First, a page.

GREEN BAY, Wis. -- He'll take an injection. He'll try wearing a shoulder harness. He'll push himself through painful rehabilitation exercises.
Anything to be back on the field for the Green Bay Packers.
Despite a sprained right shoulder that limited him to a light workload in practice on Wednesday, quarterback Aaron Rodgers says he'll do whatever it takes to start Sunday's game against Atlanta at Lambeau Field.
Rodgers says he doesn't face any extra pressure to push himself because of the ironman consecutive-starts streak put together by his predecessor, Brett Favre.
"Listen, I want to play every game," Rodgers said. "I don't need that, 'Oh, you've got to play because Brett played 250 in a row.' I don't need that. I have pride in myself. I've played with some serious injuries before, so that's personal pride. I don't need any extra fuel to play."
Rodgers sprained his right shoulder in last Sunday's game at Tampa Bay, and was limited to handing off a few times in practice on Wednesday. Rookie backups Matt Flynn and Brian Brohm got most of the work in practice and Flynn will start if Rodgers can't.
Rodgers said the pain is getting better, but the main factor that will get him back on the field is regaining the strength in his shoulder.
"Things are, at least in the big picture, getting better," Rodgers said. "The swelling's going down. But now really, it's really about the strength. If I get the strength back, then I can throw. I'll be able to play."
The Packers are hurting beyond Rodgers' injury.
Green Bay placed defensive line standout Cullen Jenkins on injured reserve Wednesday after he injured a chest muscle Sunday. Jenkins was one of a whopping 14 players listed on the Packers' injury report Wednesday -- a list that also includes cornerback Al Harris, who is out indefinitely with a spleen injury, and cornerback Charles Woodson, who continues to play through a broken toe.
The mounting early season injuries are an unfamiliar problem for the Packers, who were relatively healthy in their first two seasons under McCarthy.
"It's just another challenge, frankly," McCarthy said. "Challenges come at you so many different ways. You have to overcome it."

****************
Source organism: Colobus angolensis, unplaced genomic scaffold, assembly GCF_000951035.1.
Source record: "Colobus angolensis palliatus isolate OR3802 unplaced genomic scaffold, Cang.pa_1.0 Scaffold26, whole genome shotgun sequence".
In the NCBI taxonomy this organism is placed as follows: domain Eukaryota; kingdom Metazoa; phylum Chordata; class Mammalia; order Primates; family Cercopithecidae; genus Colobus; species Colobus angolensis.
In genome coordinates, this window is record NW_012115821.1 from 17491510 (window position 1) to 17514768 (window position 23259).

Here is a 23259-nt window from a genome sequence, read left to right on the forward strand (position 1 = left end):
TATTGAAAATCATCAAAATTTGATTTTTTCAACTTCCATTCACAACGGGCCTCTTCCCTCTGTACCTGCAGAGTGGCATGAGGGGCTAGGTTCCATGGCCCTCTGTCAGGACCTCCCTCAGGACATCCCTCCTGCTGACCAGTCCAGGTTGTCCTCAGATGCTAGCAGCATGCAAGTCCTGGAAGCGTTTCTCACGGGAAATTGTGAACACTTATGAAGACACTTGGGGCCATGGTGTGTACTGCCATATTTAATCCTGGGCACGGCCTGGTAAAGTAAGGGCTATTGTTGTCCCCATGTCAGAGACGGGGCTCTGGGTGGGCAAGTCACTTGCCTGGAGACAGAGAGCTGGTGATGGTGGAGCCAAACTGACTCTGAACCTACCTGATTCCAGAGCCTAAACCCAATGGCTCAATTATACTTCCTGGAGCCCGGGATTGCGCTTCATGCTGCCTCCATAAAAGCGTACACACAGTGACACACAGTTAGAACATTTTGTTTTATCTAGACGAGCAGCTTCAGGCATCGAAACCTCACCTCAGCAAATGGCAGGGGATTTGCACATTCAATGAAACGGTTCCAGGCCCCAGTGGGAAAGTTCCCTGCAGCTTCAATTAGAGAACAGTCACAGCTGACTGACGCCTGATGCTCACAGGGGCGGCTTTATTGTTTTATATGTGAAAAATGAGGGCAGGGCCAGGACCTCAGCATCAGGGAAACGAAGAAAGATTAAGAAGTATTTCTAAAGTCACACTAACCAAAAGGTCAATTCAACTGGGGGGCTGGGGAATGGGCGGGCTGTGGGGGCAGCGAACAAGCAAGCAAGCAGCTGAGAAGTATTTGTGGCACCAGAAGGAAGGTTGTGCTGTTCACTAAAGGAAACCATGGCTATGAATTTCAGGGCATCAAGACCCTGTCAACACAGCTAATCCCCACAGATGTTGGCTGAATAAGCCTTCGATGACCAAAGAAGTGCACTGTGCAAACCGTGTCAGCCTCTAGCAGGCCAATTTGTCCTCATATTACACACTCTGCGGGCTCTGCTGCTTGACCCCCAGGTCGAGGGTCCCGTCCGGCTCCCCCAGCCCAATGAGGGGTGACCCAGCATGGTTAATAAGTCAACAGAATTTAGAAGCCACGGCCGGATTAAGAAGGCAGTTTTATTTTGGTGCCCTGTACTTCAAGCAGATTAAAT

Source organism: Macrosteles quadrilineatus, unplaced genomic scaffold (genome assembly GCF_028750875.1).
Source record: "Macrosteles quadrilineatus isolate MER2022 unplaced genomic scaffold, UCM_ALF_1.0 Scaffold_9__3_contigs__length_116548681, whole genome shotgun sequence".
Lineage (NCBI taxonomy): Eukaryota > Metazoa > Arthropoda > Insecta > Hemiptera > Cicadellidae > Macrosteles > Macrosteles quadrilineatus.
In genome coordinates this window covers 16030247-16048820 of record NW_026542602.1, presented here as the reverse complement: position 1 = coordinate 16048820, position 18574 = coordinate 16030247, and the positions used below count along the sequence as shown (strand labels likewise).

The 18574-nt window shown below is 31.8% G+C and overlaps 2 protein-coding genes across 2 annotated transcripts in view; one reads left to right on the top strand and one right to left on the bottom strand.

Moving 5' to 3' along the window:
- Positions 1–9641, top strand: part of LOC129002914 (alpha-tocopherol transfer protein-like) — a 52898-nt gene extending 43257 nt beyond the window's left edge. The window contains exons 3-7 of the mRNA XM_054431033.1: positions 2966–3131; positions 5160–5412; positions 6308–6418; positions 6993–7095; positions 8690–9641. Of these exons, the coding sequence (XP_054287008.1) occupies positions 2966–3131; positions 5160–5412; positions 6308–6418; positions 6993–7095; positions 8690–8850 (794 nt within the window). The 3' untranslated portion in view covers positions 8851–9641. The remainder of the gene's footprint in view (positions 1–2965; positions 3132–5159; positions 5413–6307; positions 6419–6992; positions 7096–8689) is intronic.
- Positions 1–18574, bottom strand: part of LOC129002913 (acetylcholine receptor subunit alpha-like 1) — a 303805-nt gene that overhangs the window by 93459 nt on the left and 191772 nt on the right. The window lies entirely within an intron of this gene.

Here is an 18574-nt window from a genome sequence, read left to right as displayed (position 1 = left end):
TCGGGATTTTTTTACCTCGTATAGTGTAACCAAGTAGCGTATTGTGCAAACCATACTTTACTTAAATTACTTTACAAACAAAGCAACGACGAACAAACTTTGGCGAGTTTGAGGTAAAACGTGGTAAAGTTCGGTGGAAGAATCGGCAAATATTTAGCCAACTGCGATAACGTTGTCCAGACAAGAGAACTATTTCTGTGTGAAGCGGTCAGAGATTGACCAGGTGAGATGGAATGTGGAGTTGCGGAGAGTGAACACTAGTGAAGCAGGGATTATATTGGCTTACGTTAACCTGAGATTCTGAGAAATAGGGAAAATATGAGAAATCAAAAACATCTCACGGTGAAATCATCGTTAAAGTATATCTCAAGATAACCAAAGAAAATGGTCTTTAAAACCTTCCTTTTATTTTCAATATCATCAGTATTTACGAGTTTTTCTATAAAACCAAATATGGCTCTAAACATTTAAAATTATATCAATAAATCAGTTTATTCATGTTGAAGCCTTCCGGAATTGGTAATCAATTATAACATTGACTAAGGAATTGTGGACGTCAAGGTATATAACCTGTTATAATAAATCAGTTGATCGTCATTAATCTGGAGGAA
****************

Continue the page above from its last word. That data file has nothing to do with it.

After soliciting advice from former NFL quarterback Trent Dilfer, a close friend, Rodgers said he's willing to take an injection to overcome his injury.
"That (has) potential, I think," Rodgers said. "That's kind of what I was talking about. There's different options once you get to later in the week. Now, I don't know if that's the philosophy per se, if that's the main philosophy. But I talked to Trent Dilfer, and he's had 10 shoulder dislocations, and he said that was something he definitely used to get through the pain."
But Rodgers doesn't want to risk long-term damage.
"That gets into, what do you want to put into your arm? Cortisone is not kind of the typical, I think, thing used for something like this," Rodgers said. "That can be detrimental, I think to some of the ligaments in there, but dulling the pain. I mean, I don't know. I'm just talking hypothetical. Hopefully I won't have to shoot up, strength will come back in the next couple days, be able to throw Friday and go from there."
Rodgers isn't likely to throw a pass until Friday at the earliest.
"He's very positive, feels like he's improving, and I'm going to give him every possible chance to play in the game," McCarthy said.
It is the third significant injury in three-plus seasons for Rodgers. He broke his foot in a game against New England in 2006 and hurt his hamstring in practice late last year.
Rodgers played through a serious knee injury in college, played the remainder of a half after breaking his foot against New England and said he "just sucked it up" to throw a 48-yard touchdown pass to Greg Jennings after hurting his shoulder on Sunday.
Rodgers said pain wouldn't be a limiting factor on Sunday.
"If I don't have the strength to be able to make the throws that I know I'm capable of making, then it doesn't really matter how much pain I'm in," Rodgers said. "But if I have the strength, I think I can deal with the pain."
Copyright 2008 by The Associated Press